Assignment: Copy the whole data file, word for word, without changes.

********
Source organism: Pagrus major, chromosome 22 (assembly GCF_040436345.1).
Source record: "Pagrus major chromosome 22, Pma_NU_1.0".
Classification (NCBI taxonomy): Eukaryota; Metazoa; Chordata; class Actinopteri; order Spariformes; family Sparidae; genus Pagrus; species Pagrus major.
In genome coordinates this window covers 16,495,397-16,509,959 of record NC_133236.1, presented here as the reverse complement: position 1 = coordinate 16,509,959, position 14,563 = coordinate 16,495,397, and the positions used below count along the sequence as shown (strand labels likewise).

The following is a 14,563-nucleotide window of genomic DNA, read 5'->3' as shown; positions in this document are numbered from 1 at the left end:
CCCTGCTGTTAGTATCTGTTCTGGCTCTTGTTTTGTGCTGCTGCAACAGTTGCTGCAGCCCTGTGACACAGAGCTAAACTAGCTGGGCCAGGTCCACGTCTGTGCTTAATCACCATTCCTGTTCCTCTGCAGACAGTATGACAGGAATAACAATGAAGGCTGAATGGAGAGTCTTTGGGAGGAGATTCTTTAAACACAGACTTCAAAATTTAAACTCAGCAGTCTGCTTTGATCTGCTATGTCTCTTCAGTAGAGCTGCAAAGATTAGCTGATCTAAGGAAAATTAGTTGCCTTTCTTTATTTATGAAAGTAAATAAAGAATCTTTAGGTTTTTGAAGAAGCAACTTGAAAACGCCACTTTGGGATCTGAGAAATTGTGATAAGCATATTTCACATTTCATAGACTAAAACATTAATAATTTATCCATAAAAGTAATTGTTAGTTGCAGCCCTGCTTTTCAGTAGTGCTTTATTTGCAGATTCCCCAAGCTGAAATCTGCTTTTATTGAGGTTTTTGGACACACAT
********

Source organism: Pagrus major, chromosome 22 (assembly GCF_040436345.1).
Source record: "Pagrus major chromosome 22, Pma_NU_1.0".
Classification (NCBI taxonomy): Eukaryota; Metazoa; Chordata; class Actinopteri; order Spariformes; family Sparidae; genus Pagrus; species Pagrus major.
In genome coordinates this window covers 16,495,397-16,509,959 of record NC_133236.1, presented here as the reverse complement: position 1 = coordinate 16,509,959, position 14,563 = coordinate 16,495,397, and the positions used below count along the sequence as shown (strand labels likewise).

The following is a 14,563-nucleotide window of genomic DNA, read 5'->3' as shown; positions in this document are numbered from 1 at the left end:
CCCTGCTGTTAGTATCTGTTCTGGCTCTTGTTTTGTGCTGCTGCAACAGTTGCTGCAGCCCTGTGACACAGAGCTAAACTAGCTGGGCCAGGTCCACGTCTGTGCTTAATCACCATTCCTGTTCCTCTGCAGACAGTATGACAGGAATAACAATGAAGGCTGAATGGAGAGTCTTTGGGAGGAGATTCTTTAAACACAGACTTCAAAATTTAAACTCAGCAGTCTGCTTTGATCTGCTATGTCTCTTCAGTAGAGCTGCAAAGATTAGCTGATCTAAGGAAAATTAGTTGCCTTTCTTTATTTATGAAAGTAAATAAAGAATCTTTAGGTTTTTGAAGAAGCAACTTGAAAACGCCACTTTGGGATCTGAGAAATTGTGATAAGCATATTTCACATTTCATAGACTAAAACATTAATAATTTATCCATAAAAGTAATTGTTAGTTGCAGCCCTGCTTTTCAGTAGTGCTTTATTTGCAGATTCCCCAAGCTGAAATCTGCTTTTATTGAGGTTTTTGGACACACAT